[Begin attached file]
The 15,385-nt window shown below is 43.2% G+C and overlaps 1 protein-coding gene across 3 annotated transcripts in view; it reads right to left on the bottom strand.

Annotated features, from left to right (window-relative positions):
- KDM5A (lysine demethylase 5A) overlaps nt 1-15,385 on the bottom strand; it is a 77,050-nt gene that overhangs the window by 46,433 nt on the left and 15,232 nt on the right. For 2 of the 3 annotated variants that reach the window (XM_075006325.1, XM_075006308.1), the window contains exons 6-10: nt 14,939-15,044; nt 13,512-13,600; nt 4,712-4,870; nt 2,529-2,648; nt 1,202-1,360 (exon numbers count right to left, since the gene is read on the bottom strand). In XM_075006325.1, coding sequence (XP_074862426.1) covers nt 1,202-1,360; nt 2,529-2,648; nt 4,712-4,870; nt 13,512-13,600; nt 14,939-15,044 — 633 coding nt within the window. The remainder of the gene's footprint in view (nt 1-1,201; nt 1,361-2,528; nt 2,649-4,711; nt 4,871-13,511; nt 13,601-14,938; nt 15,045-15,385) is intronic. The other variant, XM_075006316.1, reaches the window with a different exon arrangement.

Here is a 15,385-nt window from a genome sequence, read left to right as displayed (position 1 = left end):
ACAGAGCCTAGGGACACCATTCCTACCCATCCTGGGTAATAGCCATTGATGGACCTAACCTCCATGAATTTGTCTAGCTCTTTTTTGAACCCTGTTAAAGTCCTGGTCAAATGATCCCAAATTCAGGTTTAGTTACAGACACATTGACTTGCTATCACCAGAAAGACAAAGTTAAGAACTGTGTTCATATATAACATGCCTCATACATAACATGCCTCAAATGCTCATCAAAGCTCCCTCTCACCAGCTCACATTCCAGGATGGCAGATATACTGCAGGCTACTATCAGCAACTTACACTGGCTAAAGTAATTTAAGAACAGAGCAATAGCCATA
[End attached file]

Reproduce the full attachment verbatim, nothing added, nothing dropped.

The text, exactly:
The 15,385-nt window shown below is 43.2% G+C and overlaps 1 protein-coding gene across 3 annotated transcripts in view; it reads right to left on the bottom strand.

Annotated features, from left to right (window-relative positions):
- KDM5A (lysine demethylase 5A) overlaps nt 1-15,385 on the bottom strand; it is a 77,050-nt gene that overhangs the window by 46,433 nt on the left and 15,232 nt on the right. For 2 of the 3 annotated variants that reach the window (XM_075006325.1, XM_075006308.1), the window contains exons 6-10: nt 14,939-15,044; nt 13,512-13,600; nt 4,712-4,870; nt 2,529-2,648; nt 1,202-1,360 (exon numbers count right to left, since the gene is read on the bottom strand). In XM_075006325.1, coding sequence (XP_074862426.1) covers nt 1,202-1,360; nt 2,529-2,648; nt 4,712-4,870; nt 13,512-13,600; nt 14,939-15,044 — 633 coding nt within the window. The remainder of the gene's footprint in view (nt 1-1,201; nt 1,361-2,528; nt 2,649-4,711; nt 4,871-13,511; nt 13,601-14,938; nt 15,045-15,385) is intronic. The other variant, XM_075006316.1, reaches the window with a different exon arrangement.

Here is a 15,385-nt window from a genome sequence, read left to right as displayed (position 1 = left end):
ACAGAGCCTAGGGACACCATTCCTACCCATCCTGGGTAATAGCCATTGATGGACCTAACCTCCATGAATTTGTCTAGCTCTTTTTTGAACCCTGTTAAAGTCCTGGTCAAATGATCCCAAATTCAGGTTTAGTTACAGACACATTGACTTGCTATCACCAGAAAGACAAAGTTAAGAACTGTGTTCATATATAACATGCCTCATACATAACATGCCTCAAATGCTCATCAAAGCTCCCTCTCACCAGCTCACATTCCAGGATGGCAGATATACTGCAGGCTACTATCAGCAACTTACACTGGCTAAAGTAATTTAAGAACAGAGCAATAGCCATA